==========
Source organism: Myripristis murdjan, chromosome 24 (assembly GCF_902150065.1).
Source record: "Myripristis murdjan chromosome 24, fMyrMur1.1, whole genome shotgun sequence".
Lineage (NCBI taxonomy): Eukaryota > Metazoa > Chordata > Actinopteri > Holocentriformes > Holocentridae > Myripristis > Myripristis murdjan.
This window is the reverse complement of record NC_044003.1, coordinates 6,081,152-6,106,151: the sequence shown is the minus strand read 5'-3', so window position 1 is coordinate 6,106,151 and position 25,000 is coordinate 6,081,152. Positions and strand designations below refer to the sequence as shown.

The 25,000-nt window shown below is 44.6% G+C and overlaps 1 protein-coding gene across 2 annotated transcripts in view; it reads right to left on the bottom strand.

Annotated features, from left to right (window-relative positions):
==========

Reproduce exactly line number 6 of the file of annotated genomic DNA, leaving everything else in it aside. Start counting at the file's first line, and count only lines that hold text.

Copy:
Annotated features, from left to right (window-relative positions):